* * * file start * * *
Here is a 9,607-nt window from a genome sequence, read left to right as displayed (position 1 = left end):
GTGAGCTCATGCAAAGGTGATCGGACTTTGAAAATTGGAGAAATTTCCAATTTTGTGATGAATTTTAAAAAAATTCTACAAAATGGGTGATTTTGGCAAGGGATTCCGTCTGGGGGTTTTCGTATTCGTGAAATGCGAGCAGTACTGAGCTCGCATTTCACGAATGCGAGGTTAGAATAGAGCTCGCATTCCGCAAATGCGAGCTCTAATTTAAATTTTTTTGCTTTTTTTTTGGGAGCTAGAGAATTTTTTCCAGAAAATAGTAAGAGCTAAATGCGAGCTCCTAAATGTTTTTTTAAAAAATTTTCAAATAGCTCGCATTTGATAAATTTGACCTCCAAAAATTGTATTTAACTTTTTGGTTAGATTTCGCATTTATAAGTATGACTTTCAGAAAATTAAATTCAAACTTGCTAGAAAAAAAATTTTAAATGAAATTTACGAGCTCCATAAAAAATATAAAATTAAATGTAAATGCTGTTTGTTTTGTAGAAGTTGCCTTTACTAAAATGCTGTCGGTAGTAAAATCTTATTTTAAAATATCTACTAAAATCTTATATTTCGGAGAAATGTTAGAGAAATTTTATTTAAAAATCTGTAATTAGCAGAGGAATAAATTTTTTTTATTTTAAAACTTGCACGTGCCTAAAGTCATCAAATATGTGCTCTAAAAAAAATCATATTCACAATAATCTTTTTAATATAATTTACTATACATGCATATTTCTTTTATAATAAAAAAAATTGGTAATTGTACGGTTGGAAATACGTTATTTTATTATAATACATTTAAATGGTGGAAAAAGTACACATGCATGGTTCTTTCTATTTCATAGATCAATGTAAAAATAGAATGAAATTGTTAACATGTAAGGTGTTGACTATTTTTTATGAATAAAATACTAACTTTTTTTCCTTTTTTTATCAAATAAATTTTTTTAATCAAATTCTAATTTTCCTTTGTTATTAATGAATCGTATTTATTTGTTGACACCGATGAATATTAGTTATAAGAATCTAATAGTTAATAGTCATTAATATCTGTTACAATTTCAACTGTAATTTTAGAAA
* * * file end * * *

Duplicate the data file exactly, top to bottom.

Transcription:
Here is a 9,607-nt window from a genome sequence, read left to right as displayed (position 1 = left end):
GTGAGCTCATGCAAAGGTGATCGGACTTTGAAAATTGGAGAAATTTCCAATTTTGTGATGAATTTTAAAAAAATTCTACAAAATGGGTGATTTTGGCAAGGGATTCCGTCTGGGGGTTTTCGTATTCGTGAAATGCGAGCAGTACTGAGCTCGCATTTCACGAATGCGAGGTTAGAATAGAGCTCGCATTCCGCAAATGCGAGCTCTAATTTAAATTTTTTTGCTTTTTTTTTGGGAGCTAGAGAATTTTTTCCAGAAAATAGTAAGAGCTAAATGCGAGCTCCTAAATGTTTTTTTAAAAAATTTTCAAATAGCTCGCATTTGATAAATTTGACCTCCAAAAATTGTATTTAACTTTTTGGTTAGATTTCGCATTTATAAGTATGACTTTCAGAAAATTAAATTCAAACTTGCTAGAAAAAAAATTTTAAATGAAATTTACGAGCTCCATAAAAAATATAAAATTAAATGTAAATGCTGTTTGTTTTGTAGAAGTTGCCTTTACTAAAATGCTGTCGGTAGTAAAATCTTATTTTAAAATATCTACTAAAATCTTATATTTCGGAGAAATGTTAGAGAAATTTTATTTAAAAATCTGTAATTAGCAGAGGAATAAATTTTTTTTATTTTAAAACTTGCACGTGCCTAAAGTCATCAAATATGTGCTCTAAAAAAAATCATATTCACAATAATCTTTTTAATATAATTTACTATACATGCATATTTCTTTTATAATAAAAAAAATTGGTAATTGTACGGTTGGAAATACGTTATTTTATTATAATACATTTAAATGGTGGAAAAAGTACACATGCATGGTTCTTTCTATTTCATAGATCAATGTAAAAATAGAATGAAATTGTTAACATGTAAGGTGTTGACTATTTTTTATGAATAAAATACTAACTTTTTTTCCTTTTTTTATCAAATAAATTTTTTTAATCAAATTCTAATTTTCCTTTGTTATTAATGAATCGTATTTATTTGTTGACACCGATGAATATTAGTTATAAGAATCTAATAGTTAATAGTCATTAATATCTGTTACAATTTCAACTGTAATTTTAGAAA